Chris Rock confronted Hollywood’s race row head-on while hosting this year’s Academy Awards.
The black comedian wasted no time in addressing the controversy which resurfaced after an all-white acting nominee line-up was announced for the second year running.
“Hey! Well, I’m here at the Academy Awards – otherwise known as the white people’s choice awards,” he said in his opening monologue.
“You realise if they nominated hosts, I wouldn’t even get this job.”
Rock was chosen to host the event for a second time last October – months before the #OscarsSoWhite row erupted again.
In his opening speech, he talked about the pressure put on him not to host the awards following the diversity controversy.
But he said he refused to quit his hosting duties because “the last thing I need is to lose another job to Kevin Hart”.
He also questioned why the 88th Academy Awards drew so much concern – guessing that black nominees were also absent in years gone by.
He said African Americans did not protest most years because they were “too busy being raped and lynched to care about who won best cinematographer”.
“You know, when your grandmother’s swinging from a tree, it’s really hard to care about best documentary foreign short,” he quipped.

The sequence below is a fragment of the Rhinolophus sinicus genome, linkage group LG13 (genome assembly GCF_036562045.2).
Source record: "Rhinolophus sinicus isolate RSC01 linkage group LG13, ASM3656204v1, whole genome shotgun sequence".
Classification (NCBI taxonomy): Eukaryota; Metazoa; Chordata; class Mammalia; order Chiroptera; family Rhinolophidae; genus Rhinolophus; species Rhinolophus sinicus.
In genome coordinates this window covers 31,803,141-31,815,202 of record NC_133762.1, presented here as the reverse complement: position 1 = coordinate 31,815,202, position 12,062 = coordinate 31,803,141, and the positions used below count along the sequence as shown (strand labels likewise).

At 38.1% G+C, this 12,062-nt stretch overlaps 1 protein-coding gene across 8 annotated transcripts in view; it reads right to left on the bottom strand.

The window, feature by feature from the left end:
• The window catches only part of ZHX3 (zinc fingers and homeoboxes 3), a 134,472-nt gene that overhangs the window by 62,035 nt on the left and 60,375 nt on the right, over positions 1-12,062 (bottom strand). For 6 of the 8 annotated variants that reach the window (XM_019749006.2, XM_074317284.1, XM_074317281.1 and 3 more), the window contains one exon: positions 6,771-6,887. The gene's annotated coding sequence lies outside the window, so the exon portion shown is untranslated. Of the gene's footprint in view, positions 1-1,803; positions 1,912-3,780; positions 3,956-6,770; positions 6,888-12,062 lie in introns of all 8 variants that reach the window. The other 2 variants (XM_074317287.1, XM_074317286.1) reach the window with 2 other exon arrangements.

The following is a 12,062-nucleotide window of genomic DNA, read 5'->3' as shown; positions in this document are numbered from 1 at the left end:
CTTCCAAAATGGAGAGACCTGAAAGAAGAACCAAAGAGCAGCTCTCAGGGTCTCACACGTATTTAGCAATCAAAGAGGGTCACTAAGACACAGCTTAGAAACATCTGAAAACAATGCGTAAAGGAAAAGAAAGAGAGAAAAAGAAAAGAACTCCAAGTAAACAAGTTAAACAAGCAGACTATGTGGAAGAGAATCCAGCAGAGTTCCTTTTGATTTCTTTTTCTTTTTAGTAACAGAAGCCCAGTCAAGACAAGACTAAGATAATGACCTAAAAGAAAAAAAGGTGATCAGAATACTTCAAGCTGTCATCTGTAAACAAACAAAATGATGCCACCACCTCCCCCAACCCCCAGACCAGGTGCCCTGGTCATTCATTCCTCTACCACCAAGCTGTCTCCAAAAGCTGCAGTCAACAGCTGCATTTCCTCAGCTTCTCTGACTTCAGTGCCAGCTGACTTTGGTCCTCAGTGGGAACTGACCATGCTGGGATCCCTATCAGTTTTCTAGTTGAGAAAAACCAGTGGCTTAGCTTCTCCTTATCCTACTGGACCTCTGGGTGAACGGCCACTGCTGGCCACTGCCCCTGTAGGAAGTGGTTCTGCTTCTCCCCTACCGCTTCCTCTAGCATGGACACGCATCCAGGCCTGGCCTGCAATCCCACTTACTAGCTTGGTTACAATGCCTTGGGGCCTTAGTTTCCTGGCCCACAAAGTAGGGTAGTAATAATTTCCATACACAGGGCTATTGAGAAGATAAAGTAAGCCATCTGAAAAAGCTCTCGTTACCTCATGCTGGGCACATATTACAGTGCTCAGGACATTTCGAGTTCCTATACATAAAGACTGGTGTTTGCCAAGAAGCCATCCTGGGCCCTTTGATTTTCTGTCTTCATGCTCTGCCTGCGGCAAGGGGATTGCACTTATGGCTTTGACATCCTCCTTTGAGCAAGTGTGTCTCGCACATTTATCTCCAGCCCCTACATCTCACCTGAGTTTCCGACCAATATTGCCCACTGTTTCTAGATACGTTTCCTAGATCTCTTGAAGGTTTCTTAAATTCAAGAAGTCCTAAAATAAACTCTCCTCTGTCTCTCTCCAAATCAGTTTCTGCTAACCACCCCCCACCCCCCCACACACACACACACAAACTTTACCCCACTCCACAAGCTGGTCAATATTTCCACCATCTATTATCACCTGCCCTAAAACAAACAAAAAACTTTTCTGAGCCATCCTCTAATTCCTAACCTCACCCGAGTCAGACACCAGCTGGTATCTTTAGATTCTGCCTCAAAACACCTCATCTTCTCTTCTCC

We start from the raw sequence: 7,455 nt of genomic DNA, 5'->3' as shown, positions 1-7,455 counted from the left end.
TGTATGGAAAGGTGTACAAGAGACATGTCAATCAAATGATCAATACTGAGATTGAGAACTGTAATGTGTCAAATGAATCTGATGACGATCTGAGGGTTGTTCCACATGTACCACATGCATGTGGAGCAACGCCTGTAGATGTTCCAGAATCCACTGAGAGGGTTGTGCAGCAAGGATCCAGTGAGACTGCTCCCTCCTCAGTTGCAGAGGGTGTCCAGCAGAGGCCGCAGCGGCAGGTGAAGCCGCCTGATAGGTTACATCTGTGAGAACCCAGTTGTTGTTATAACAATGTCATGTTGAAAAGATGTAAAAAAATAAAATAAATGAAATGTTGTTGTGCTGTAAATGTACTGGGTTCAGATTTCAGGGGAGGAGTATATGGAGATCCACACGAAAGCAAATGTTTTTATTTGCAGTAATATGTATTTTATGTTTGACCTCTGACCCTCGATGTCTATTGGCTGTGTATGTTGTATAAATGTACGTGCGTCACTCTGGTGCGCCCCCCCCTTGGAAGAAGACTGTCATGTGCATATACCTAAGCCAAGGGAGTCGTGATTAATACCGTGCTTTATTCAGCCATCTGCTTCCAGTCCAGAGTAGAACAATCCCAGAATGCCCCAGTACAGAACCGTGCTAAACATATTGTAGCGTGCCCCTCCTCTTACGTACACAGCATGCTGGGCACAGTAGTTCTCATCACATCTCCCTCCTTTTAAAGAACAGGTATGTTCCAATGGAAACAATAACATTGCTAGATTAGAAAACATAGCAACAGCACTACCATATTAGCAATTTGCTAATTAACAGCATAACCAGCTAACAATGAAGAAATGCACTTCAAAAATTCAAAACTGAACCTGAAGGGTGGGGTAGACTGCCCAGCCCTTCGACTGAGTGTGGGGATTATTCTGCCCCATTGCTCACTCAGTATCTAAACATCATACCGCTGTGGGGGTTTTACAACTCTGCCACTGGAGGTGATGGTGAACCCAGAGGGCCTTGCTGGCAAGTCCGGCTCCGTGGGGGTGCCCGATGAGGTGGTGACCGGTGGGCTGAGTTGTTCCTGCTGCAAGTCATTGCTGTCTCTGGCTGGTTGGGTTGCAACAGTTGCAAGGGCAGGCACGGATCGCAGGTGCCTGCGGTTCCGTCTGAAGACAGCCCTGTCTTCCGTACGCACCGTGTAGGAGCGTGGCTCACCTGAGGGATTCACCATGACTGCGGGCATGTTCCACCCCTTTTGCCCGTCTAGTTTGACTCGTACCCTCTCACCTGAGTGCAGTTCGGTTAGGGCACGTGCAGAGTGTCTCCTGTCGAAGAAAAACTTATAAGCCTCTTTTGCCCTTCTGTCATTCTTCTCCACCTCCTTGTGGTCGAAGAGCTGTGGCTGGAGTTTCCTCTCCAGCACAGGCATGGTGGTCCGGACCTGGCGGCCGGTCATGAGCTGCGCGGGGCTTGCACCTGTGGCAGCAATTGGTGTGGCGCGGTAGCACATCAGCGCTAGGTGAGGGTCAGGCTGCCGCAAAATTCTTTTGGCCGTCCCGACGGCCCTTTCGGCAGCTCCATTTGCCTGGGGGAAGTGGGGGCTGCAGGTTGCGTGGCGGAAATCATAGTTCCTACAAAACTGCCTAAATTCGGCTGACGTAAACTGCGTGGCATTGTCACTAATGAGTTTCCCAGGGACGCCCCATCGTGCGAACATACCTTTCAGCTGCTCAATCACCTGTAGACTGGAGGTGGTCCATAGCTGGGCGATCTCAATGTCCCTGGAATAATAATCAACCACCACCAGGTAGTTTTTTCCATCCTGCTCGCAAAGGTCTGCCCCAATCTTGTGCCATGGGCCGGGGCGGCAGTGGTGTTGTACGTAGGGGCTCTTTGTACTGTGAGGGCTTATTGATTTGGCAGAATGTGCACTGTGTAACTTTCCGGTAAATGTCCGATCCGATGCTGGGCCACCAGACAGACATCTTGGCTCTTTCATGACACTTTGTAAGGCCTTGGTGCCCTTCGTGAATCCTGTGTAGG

Rock returned to race throughout the show. On return from one commercial break, he said: “We’re black” instead of “We’re back”.
He also raised the controversy over police shootings of black suspects in the US that has triggered the Black Lives Matter protest movement.
“This year, in the ‘In Memoriam’ package, it’s just going to be black people that were shot on their way to the movies,” he said, referring to the Oscars tribute to deceased cinema figures.
He ended the ceremony saying the night had been an “amazing experience” and threw in one last diversity dig, saying: “Black lives matter.”
Academy president Cheryl Boone Isaacs also addressed the issue during a speech.
She stressed that all members of the academy and “everyone in this room help deliver that message, each of you is an ambassador who can help influence others in the industry”.
“It’s not enough to just listen and agree, we must take action. While change is often difficult, it is necessary,” she said.
Director Spike Lee and actor Will Smith shunned this year’s ceremony, although a wider Oscars boycott largely failed to gather steam among Hollywood A-listers.
Lee, who received an honorary Oscar in November, instead attended a New York Knicks basketball game on Sunday and sported a black tuxedo.
“The big thing is it’s almost 100% white men who decide what gets made and what doesn’t get made,” Lee said.
“That’s where the problem is at.” SkyNews
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